Arsenal, Chelsea, Liverpool, Manchester City, Manchester United and Tottenham are among 12 clubs who have agreed to join a new European Super League (ESL).
The six Premier League clubs will be joined by AC Milan, Atletico Madrid, Barcelona, Inter Milan, Juventus and Real Madrid.
The ESL said the founding clubs had agreed to establish a "new midweek competition" with teams continuing to "compete in their respective national leagues".
The new format has been put forward as a rival to the UEFA Champions League, not as a replacement to domestic leagues, but there are fears it could have wider ramifications.
It said the inaugural season was "intended to commence as soon as practicable" and "anticipated that a further three clubs" would join the breakaway.
The ESL said it also planned to launch a women's competition as soon as possible after the men's tournament starts.
UK Prime Minister Boris Johnson, Uefa and the Premier League condemned the move when the news broke on Sunday.
Mr Johnson,on Monday said the government was "going to look at everything that we can do with the football authorities to make sure that this doesn't go ahead in the way that it's currently being proposed".
Speaking to broadcasters on a visit to Gloucestershire, he said: "I don't think that it is good news for fans, I don't think it's good news for football in this country."
The 14 Premier League clubs not signed up to the ESL will meet on Tuesday to assess the proposals and consider a response.
UEFA, in a joint statement with FA, Premier League, La Liga, and Serie A, blasted the plans and did not rule out taking legal action over the proposals, insisting players involved would be banned from all other competitions at domestic, European or world level and could be prevented from representing their national teams.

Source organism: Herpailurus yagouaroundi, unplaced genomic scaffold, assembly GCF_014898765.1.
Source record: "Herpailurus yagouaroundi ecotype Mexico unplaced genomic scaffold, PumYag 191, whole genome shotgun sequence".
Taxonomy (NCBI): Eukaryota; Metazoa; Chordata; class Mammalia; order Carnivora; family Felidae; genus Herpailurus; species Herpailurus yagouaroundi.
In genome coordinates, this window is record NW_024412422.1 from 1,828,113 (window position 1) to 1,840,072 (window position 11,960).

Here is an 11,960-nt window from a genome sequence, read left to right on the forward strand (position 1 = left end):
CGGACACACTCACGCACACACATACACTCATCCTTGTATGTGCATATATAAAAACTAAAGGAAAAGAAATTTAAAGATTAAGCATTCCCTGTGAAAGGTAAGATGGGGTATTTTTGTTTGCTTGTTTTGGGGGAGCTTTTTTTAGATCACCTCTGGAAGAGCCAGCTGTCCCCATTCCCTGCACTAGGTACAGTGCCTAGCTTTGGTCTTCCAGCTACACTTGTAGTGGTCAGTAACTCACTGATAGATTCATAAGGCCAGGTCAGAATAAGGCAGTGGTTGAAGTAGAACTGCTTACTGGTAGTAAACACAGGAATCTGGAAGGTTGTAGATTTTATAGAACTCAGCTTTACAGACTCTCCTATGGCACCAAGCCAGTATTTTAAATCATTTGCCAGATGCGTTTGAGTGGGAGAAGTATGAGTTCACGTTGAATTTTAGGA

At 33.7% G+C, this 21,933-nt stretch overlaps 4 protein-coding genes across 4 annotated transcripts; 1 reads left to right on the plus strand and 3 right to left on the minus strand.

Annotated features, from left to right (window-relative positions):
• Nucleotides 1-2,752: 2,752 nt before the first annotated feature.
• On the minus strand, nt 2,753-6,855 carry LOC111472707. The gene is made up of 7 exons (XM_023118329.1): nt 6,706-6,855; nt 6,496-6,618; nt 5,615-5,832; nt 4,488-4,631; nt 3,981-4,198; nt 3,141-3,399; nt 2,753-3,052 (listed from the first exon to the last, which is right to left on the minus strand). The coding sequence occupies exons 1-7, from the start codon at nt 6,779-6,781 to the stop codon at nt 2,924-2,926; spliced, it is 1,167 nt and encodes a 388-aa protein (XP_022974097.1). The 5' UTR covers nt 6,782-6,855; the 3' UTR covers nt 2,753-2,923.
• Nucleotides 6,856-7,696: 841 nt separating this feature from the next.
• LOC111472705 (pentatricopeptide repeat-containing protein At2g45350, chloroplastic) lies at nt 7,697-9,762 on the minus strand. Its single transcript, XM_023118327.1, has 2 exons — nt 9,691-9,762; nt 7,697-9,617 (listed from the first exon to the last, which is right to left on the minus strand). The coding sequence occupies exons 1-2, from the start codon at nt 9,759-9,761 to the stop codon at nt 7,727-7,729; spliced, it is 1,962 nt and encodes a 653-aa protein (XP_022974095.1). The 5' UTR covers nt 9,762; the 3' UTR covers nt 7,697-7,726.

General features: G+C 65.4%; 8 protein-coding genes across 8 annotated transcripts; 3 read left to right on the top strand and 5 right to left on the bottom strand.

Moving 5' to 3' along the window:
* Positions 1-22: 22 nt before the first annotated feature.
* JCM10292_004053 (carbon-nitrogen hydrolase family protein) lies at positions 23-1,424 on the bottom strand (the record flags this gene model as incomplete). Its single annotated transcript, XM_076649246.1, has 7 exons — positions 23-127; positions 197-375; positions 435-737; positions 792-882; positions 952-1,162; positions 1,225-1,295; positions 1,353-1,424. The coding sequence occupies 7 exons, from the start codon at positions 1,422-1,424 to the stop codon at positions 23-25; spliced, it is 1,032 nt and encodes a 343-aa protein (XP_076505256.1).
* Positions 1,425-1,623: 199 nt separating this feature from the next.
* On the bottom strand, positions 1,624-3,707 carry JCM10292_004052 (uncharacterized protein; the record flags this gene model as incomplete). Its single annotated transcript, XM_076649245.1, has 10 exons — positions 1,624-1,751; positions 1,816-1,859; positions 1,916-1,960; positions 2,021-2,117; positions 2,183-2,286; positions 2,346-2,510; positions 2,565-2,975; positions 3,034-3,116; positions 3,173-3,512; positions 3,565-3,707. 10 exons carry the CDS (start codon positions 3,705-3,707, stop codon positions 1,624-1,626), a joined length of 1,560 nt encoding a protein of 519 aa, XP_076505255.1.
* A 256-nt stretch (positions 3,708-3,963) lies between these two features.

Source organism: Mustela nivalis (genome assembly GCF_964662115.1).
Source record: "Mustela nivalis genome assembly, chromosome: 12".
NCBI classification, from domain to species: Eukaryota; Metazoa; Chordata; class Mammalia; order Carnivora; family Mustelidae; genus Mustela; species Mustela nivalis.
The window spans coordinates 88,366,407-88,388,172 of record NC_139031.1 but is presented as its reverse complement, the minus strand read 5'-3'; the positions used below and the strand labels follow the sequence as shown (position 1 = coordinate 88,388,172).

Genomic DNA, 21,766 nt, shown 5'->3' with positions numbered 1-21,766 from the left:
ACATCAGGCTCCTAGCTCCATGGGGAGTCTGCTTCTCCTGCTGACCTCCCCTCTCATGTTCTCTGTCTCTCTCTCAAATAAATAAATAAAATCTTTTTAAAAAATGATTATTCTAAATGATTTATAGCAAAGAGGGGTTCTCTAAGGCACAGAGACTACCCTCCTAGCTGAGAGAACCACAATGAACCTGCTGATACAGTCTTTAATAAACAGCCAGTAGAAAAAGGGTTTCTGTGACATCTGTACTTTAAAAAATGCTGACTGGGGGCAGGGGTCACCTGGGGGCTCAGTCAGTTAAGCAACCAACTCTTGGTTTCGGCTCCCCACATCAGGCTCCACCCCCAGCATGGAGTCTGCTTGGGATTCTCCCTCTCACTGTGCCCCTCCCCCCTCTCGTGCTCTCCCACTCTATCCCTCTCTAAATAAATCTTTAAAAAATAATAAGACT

FIFA and the European Club Association (ECA) have also criticised the creation of a breakaway competition.
World governing body Fifa had previously said it would not recognise such a competition, and any players involved could be denied the chance to play at a World Cup.
After the ESL was announced, Fifa expressed its "disapproval" of the proposed competition and called on "all parties involved in heated discussions to engage in calm, constructive and balanced dialogue for the good of the game".
The ESL has sent a letter to Fifa president Gianni Infantino and Uefa boss Aleksander Ceferin issuing notice of legal proceedings in European courts designed to block any sanctions the two governing bodies may try enforce over the formation of the ESL.
In a statement, the ESL said: "Going forward, the founding clubs look forward to holding discussions with Uefa and Fifa to work together in partnership to deliver the best outcomes for the new league and for football as a whole."
The league will have 20 teams - the 12 founding members plus the three unnamed clubs they expect to join soon, and five sides who qualify annually according to their domestic achievements.
Under the proposals, the ESL campaign would start in August each year, with midweek fixtures, and the clubs would be split into two groups of 10, playing each other home and away.
The top three in each group would qualify for the quarter-finals, with the teams in fourth and fifth playing a two-legged play-off for the two remaining spots.